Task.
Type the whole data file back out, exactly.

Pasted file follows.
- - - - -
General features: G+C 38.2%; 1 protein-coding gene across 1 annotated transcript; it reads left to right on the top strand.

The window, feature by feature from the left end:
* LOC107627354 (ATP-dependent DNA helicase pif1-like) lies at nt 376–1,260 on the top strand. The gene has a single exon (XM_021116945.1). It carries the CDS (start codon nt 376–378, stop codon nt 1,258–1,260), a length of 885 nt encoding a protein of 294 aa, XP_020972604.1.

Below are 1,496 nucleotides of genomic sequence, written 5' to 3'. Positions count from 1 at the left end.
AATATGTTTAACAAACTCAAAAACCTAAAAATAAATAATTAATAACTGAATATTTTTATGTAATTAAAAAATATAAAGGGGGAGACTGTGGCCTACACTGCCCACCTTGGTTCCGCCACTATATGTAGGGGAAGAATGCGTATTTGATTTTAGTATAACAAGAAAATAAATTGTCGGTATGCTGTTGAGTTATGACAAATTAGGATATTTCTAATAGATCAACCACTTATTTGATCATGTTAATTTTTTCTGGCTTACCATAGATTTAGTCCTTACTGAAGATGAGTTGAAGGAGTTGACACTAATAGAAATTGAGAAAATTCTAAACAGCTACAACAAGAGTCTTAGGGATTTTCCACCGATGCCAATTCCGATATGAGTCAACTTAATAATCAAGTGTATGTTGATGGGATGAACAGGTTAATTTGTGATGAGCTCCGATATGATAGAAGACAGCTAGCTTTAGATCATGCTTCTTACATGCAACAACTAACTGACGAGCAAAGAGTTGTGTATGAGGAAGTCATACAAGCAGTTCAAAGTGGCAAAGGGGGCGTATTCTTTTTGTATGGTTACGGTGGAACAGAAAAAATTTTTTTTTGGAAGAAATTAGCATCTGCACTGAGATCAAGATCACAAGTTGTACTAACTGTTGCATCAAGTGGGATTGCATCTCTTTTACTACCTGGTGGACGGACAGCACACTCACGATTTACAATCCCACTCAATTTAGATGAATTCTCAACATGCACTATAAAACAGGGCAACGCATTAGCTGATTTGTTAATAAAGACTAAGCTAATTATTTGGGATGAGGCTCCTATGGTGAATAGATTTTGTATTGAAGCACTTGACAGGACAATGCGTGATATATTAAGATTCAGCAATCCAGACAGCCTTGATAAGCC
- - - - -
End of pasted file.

General features: G+C 38.2%; 1 protein-coding gene across 1 annotated transcript; it reads left to right on the top strand.

The window, feature by feature from the left end:
* LOC107627354 (ATP-dependent DNA helicase pif1-like) lies at nt 376–1,260 on the top strand. The gene has a single exon (XM_021116945.1). It carries the CDS (start codon nt 376–378, stop codon nt 1,258–1,260), a length of 885 nt encoding a protein of 294 aa, XP_020972604.1.

Below are 1,496 nucleotides of genomic sequence, written 5' to 3'. Positions count from 1 at the left end.
AATATGTTTAACAAACTCAAAAACCTAAAAATAAATAATTAATAACTGAATATTTTTATGTAATTAAAAAATATAAAGGGGGAGACTGTGGCCTACACTGCCCACCTTGGTTCCGCCACTATATGTAGGGGAAGAATGCGTATTTGATTTTAGTATAACAAGAAAATAAATTGTCGGTATGCTGTTGAGTTATGACAAATTAGGATATTTCTAATAGATCAACCACTTATTTGATCATGTTAATTTTTTCTGGCTTACCATAGATTTAGTCCTTACTGAAGATGAGTTGAAGGAGTTGACACTAATAGAAATTGAGAAAATTCTAAACAGCTACAACAAGAGTCTTAGGGATTTTCCACCGATGCCAATTCCGATATGAGTCAACTTAATAATCAAGTGTATGTTGATGGGATGAACAGGTTAATTTGTGATGAGCTCCGATATGATAGAAGACAGCTAGCTTTAGATCATGCTTCTTACATGCAACAACTAACTGACGAGCAAAGAGTTGTGTATGAGGAAGTCATACAAGCAGTTCAAAGTGGCAAAGGGGGCGTATTCTTTTTGTATGGTTACGGTGGAACAGAAAAAATTTTTTTTTGGAAGAAATTAGCATCTGCACTGAGATCAAGATCACAAGTTGTACTAACTGTTGCATCAAGTGGGATTGCATCTCTTTTACTACCTGGTGGACGGACAGCACACTCACGATTTACAATCCCACTCAATTTAGATGAATTCTCAACATGCACTATAAAACAGGGCAACGCATTAGCTGATTTGTTAATAAAGACTAAGCTAATTATTTGGGATGAGGCTCCTATGGTGAATAGATTTTGTATTGAAGCACTTGACAGGACAATGCGTGATATATTAAGATTCAGCAATCCAGACAGCCTTGATAAGCC